- Table salt is sodium chloride, sometimes enriched with a bit of potassium iodide, and some glucose to prevent the potassium iodide from breaking down into iodine (which evaporates), plus calcium silicate, an anti-caking agent to keep the sodium from getting clumpy. Bet you thought table salt was just, well, salt.
- Many bakers prefer table salt because it has the smallest crystals and dissolves most reliably. The larger the salt crystal, the more time it takes to dissolve.
- When I was growing up, iodized salt was the norm. Created in 1924 by the Morton Salt Company, iodized salt was touted as a way to help prevent thyroid disease and promote good health. These days I avoid it, because I don't like the slight aftertaste. But in places where iodine deficiency is still a very real public health issue, salt with iodide is an important addition to the diet.
- Store salt in glass jars or plastic containers with tight-fitting lids. Add a few grains of rice to help keep the salt from clumping, much as a slice of bread in your sugar jar will wick the moisture away from the sugar.
- Salt preserves foods by creating a hostile environment for some microorganisms. Salt cod must feel incredibly hostile; maybe that's why it tastes so good when the fish is refreshed by a 24-hour soak and most of that salt leaches out.
- Use table salt to make play dough for kids, or build a salt volcano.
- If you cook from older cookbooks, the ones you inherited from your mom or found at a yard sale, use table salt when a recipe calls for salt, unless something else is specified. Table salt is the salt they had at the time.
- Before sumo wrestlers enter the ring for a match, a handful of salt is thrown into the center to drive off evil spirits.
- After the match, I'm sure those sumo guys would love to sit down to a meal of classic baked chicken, celebration pot pie with pumpkin biscuit crust, some salt potatoes, and red velvet cake for dessert.
Fresh apple cake
A week or so ago, I was culling my cookbook collection, putting together some donations for the town library. I picked up a book and a faded orange index card fell out. This recipe was typewritten on the card. The original called for a cream cheese frosting, and I've given you that recipe, but we're not frosting lovers so I left it off. The cake, which is super-moist from the apples, and a bit sweet, really didn't need the frosting, but a scoop of vanilla frozen yogurt would have been perfect. Serves 12.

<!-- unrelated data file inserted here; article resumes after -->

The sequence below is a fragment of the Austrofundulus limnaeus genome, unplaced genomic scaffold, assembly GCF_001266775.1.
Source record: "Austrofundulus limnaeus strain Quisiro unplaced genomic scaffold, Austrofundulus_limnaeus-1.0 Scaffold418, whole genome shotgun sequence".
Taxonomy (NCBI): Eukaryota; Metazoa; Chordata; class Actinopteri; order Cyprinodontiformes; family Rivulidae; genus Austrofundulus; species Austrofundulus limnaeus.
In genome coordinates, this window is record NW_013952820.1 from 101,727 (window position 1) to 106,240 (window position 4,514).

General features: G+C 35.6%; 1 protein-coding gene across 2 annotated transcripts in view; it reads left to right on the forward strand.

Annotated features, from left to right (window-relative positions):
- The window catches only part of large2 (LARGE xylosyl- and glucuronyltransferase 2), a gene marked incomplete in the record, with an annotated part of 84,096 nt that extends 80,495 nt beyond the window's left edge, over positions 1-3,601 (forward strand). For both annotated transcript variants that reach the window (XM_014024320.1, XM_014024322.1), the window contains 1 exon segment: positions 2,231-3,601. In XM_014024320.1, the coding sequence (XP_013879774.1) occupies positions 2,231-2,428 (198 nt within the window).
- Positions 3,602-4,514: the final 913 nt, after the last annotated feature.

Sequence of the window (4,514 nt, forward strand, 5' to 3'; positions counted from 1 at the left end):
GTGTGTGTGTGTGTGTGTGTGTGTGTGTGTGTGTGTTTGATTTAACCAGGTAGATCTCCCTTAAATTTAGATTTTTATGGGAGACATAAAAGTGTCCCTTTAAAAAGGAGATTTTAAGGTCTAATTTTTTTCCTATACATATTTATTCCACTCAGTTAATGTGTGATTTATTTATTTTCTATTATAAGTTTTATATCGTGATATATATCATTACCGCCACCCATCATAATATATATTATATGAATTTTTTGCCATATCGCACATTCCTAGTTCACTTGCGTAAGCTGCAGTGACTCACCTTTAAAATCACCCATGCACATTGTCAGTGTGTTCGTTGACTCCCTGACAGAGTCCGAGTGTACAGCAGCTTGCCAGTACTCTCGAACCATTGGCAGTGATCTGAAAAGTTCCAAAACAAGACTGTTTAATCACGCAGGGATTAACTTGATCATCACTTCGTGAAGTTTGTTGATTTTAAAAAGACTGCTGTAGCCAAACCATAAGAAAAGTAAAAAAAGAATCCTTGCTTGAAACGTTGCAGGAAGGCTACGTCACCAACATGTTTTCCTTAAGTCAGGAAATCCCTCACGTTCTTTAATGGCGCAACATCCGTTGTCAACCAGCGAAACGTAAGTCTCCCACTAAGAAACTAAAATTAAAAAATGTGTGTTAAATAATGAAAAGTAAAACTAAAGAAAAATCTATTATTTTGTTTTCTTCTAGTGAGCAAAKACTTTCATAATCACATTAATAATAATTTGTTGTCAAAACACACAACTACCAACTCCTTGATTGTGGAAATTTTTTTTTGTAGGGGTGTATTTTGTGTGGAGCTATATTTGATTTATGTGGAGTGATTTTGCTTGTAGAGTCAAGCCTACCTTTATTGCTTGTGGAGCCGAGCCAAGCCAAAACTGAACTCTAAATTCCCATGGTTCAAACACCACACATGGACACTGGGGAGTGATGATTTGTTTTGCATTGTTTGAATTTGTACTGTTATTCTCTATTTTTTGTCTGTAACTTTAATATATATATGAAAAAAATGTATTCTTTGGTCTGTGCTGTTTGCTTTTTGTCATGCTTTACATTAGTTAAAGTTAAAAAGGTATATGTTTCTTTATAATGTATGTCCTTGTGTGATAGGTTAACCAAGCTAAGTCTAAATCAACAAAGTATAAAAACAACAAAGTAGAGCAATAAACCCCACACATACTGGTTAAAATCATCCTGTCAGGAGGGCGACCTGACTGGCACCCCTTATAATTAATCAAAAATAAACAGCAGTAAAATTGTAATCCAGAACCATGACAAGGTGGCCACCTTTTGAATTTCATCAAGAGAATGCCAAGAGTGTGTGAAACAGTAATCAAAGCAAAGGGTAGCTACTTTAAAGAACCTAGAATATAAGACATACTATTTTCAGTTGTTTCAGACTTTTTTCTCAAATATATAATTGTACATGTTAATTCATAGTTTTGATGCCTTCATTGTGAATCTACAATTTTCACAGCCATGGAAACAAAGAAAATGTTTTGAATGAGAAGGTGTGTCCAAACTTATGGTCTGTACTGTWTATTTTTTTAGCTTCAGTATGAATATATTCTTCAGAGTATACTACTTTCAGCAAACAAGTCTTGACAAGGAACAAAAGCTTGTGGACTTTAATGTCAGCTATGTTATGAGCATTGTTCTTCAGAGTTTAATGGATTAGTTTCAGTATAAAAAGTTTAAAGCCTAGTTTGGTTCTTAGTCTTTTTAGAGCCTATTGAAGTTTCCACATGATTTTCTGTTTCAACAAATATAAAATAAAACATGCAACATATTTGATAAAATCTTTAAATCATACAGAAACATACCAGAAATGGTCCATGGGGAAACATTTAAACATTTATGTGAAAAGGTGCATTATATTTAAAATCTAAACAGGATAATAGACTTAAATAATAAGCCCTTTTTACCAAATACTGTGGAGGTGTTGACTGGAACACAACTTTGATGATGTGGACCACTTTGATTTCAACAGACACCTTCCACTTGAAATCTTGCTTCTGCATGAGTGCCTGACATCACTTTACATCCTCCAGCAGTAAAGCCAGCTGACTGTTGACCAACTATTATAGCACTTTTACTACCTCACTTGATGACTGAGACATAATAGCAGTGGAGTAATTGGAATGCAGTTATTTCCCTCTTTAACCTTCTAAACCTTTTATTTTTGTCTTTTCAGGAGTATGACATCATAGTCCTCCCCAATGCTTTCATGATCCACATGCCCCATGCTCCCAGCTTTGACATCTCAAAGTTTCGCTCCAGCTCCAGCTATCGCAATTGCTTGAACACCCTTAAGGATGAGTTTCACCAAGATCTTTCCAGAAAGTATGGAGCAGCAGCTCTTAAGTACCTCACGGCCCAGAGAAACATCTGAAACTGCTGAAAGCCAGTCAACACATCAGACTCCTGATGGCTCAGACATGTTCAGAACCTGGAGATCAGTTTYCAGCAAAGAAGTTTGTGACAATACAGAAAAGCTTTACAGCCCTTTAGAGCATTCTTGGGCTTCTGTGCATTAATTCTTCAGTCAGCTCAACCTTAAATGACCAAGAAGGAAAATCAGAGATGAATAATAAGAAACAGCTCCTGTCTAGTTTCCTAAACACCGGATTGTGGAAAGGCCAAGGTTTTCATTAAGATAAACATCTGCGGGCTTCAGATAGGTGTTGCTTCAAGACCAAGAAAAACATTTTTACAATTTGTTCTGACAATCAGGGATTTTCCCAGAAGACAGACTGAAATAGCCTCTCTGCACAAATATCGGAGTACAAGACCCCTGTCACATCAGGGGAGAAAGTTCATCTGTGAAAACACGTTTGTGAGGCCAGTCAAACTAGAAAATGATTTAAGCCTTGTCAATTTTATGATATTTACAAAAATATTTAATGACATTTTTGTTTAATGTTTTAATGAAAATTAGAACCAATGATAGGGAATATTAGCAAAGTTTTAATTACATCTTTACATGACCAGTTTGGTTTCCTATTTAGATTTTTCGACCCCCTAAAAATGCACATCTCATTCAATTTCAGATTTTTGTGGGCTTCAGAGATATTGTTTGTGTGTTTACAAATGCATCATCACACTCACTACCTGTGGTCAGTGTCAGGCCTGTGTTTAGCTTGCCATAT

1-1/2 cups all-purpose flour
2 tsp baking soda
1/2 tsp salt
1 tsp cinnamon
1 tsp nutmeg
1/2 cup margarine, softened (I used Smart Balance)
1 cup granulated sugar
4 cups finely chopped apples (I grated on the large holes of a box grater)
4 cups Kellogg's All Bran cereal
Preheat oven to 350°F.
In a large bowl, stir together flour, baking soda, salt, cinnamon and nutmeg. Beat the margarine and sugar (I used my Kitchenaid mixer). Beat in eggs. Stir in apples, cereal and flour mixture.
Spray a 9-inch square cake pan with baking spray, and pour in the mixture. Bake for 45 minutes, or until a toothpick inserted in the center comes out clean. Place pan on a rack to cool.
CREAM CHEESE FROSTING
3 oz cream cheese, softened
1 Tbsp margarine, softened
1 tsp vanilla flavoring (use pure vanilla extract)
1-1/2 cups sifted confectioners sugar
With a wire whisk, or in a mixer fitted with the whisk, beat cream cheese, margarine and vanilla. Gradually add confectioners sugar, beating until smooth. If frosting is too thick, add 1 to 2 teaspoons milk. Spread on cooled cake.
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